Individuals harmed by a defective or unsafe product may have a cause of action against the entities that designed, manufactured, sold, or furnished that product. The injury caused by the product is established through a product liability medical record review. Typically, product liability cases are based on the theories of negligence, breach of warranty, misrepresentation and strict tort liability. Risks exist in product design, manufacturing and marketing; and manufacturers and retailers need to remain cautious regarding the same.
- A design defect exists even before the product is manufactured and makes the product inherently dangerous.
- A manufacturing defect could affect a whole batch of products, or a single product.
- Marketing defects exist when a potentially dangerous product is marketed to the public without adequate warnings about the risks of use.
Product liability litigation can be highly challenging and expensive in the long run. To cite an example of a typical case and its outcome, in December 2016 Johnson & Johnson was ordered by a Texas jury to pay more than $1 billion to patients who alleged that the company hid flaws in its Pinnacle artificial hips that had to be removed surgically. In such instances, evidence to prove the injury and treatment provided would be obtained through a comprehensive medical chart review. The federal jury in Dallas concluded that J & J DePuy unit’s officials that knew the devices were defective, failed to properly warn doctors and patients about the risks involved. This verdict includes more than $30 million in actual damages for six plaintiffs and more than $1 billion in punitive damages. J & J still faces round nine thousand lawsuits accusing the company of mishandling the metal-on-metal hips. The company had stopped selling the devices in 2013 after the FDA tightened artificial hip regulations. This is the third largest overall jury award of 2016, as Bloomberg data reveals. Bloomberg also points out that the punitive award against J & J is the largest against a company in the year 2016.
While this is a case where the manufacturer is clearly responsible for the injury caused to the plaintiffs, there may be cases where the damage could be caused by an oversight or lack of observation.
Manufacturers and retailers can limit their exposure to product liability claims by adopting certain practical measures.
- Routine testing: The products should be tested at every stage of the production life cycle from designing to quality assurance, to ensure that there are no defects.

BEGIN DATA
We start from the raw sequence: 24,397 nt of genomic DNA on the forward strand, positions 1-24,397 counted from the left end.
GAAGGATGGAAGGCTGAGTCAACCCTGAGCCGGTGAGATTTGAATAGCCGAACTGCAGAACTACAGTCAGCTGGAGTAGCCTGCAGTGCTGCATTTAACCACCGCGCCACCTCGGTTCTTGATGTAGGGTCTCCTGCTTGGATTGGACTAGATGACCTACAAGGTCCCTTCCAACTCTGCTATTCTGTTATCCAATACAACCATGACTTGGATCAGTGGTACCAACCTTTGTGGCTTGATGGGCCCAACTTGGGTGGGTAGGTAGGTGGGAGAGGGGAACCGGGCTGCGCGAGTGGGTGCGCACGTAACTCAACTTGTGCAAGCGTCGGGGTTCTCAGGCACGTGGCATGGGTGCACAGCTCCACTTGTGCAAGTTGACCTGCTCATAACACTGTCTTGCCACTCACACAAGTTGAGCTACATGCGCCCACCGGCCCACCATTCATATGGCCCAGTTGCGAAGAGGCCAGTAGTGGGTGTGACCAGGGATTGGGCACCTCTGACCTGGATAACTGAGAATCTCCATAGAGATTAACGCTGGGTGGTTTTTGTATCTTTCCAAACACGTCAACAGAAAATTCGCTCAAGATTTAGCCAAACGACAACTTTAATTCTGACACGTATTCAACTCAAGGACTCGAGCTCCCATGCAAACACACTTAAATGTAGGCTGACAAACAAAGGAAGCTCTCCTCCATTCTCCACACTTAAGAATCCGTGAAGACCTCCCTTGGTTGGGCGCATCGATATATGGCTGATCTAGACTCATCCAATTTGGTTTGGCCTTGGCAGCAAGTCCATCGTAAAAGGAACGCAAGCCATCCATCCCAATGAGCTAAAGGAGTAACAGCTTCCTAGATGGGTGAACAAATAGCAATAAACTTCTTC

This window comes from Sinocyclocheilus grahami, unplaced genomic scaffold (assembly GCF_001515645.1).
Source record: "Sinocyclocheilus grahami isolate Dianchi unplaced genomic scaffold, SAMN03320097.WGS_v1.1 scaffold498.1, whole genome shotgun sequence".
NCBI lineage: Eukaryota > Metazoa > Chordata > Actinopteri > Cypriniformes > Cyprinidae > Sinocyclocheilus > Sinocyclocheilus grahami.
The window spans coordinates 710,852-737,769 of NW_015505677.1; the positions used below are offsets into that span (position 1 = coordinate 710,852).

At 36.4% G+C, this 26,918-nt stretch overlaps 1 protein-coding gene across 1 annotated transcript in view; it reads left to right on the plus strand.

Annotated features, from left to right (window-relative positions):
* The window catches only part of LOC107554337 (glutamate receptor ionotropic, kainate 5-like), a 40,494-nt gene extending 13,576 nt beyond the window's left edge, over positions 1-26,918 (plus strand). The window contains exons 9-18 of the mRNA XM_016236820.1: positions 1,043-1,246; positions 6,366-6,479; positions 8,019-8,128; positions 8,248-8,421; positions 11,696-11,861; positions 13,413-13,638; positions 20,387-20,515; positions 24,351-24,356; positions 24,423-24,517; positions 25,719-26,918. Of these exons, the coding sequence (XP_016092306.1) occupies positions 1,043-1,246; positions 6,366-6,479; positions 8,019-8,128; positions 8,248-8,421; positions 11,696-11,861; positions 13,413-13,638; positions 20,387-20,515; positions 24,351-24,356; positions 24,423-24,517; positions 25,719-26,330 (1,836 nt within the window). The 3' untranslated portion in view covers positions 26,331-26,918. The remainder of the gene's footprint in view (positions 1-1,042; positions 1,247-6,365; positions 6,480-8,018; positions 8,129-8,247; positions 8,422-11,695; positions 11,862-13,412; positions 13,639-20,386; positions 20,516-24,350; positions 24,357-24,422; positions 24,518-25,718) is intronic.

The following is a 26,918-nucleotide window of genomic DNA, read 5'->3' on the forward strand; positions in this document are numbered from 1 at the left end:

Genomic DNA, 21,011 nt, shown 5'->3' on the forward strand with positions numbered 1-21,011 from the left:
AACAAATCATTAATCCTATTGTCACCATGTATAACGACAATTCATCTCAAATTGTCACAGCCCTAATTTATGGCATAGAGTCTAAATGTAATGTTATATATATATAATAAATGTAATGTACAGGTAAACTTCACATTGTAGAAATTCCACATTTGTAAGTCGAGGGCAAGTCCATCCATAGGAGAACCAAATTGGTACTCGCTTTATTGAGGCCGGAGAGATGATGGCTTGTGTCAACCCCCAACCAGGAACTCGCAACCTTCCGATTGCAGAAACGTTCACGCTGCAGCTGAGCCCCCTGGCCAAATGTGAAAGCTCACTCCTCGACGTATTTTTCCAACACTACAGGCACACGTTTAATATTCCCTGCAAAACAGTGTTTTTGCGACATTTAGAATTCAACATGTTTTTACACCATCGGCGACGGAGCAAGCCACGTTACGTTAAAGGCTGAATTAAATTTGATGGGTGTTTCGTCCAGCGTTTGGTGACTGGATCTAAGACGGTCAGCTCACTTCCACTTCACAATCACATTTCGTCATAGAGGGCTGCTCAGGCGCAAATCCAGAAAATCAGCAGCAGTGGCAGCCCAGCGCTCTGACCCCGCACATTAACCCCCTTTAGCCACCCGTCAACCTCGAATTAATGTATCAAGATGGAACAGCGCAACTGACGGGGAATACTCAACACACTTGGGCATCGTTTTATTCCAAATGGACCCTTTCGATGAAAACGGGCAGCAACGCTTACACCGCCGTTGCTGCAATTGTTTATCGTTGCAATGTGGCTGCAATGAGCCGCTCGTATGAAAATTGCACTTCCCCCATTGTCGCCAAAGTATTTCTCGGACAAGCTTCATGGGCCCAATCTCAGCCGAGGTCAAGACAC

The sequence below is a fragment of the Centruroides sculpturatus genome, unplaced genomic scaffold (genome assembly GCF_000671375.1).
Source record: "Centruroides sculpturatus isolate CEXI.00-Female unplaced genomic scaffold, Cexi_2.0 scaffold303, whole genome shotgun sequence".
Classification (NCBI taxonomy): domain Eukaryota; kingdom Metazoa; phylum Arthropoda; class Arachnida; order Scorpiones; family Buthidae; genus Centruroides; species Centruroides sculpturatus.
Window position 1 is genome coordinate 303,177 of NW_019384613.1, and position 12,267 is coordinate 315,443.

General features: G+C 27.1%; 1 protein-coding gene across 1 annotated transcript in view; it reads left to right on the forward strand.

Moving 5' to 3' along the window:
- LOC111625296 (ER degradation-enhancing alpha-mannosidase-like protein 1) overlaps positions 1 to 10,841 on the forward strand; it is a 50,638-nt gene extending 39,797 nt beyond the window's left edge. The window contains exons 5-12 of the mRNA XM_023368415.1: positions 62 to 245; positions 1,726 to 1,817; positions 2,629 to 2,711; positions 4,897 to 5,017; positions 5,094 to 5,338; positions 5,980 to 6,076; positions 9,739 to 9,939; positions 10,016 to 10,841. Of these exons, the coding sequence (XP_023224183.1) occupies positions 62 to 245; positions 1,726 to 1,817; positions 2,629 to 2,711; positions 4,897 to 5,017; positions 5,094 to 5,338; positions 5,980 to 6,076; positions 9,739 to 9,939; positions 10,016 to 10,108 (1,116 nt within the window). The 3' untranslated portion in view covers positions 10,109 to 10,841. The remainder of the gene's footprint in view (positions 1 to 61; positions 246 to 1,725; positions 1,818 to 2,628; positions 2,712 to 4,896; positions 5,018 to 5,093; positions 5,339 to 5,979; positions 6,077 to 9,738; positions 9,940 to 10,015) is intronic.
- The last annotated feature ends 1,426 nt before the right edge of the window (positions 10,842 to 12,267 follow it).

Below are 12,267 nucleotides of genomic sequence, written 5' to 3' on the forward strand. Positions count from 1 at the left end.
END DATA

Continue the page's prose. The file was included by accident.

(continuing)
- Provide appropriate warnings: Appropriate warning labels should be provided to inform the end user about the risks involved. Proper labeling and the use of carefully worded instruction manuals can help in reducing risk.
- Ensure product specifications are carefully reviewed by product line managers: It should be ensured that the specifications are consistent with the manufacturer’s product warranty. Appropriate disclaimers should be there regarding fitness of the product for a particular purpose. The end customer should be informed regarding the extent to which the products have/have not been tested against certain parameters. The product specifications should be shipped with the product to the end customer.
- Understand the product source: All entities in the supply chain including manufacturers, distributors and retailers should be diligent enough to understand and trust where their products are coming from.
- Indemnification from upstream sources: Retailers and suppliers can ensure via a contract that manufacturers hold ultimate financial responsibility for any adverse events.
- Insurance: All entities in the distribution chain should ideally maintain appropriate insurance coverage that will protect them in case a claim arises. The policy type and coverage limits would depend on the nature of the product and the entity’s role in the distribution process.
- Disclaimers: Some jurisdictions allow members in a product distribution chain to disclaim certain warranties as regards consumer products. Though all product liability claims cannot be avoided with such disclaimers, they may help reduce the damage in the event of a claim.
When products are sold via a distributor, it is necessary for manufacturers to ensure that the product specifications are also sent to the end user. If the distributor has modified the specifications, it is important to find out to what extent they have modified the same. Prospective distributors should be asked to provide evidence that they have proper insurance, and are financially sound. It is also vital to find out whether the distributor has a litigation history. When proper steps are taken with due diligence, manufacturers would be best positioned to overcome challenges and allegations brought against them regarding their products. Similarly, distributors also should ensure that their product sources are reliable and trustworthy and that the products come with all the necessary warnings.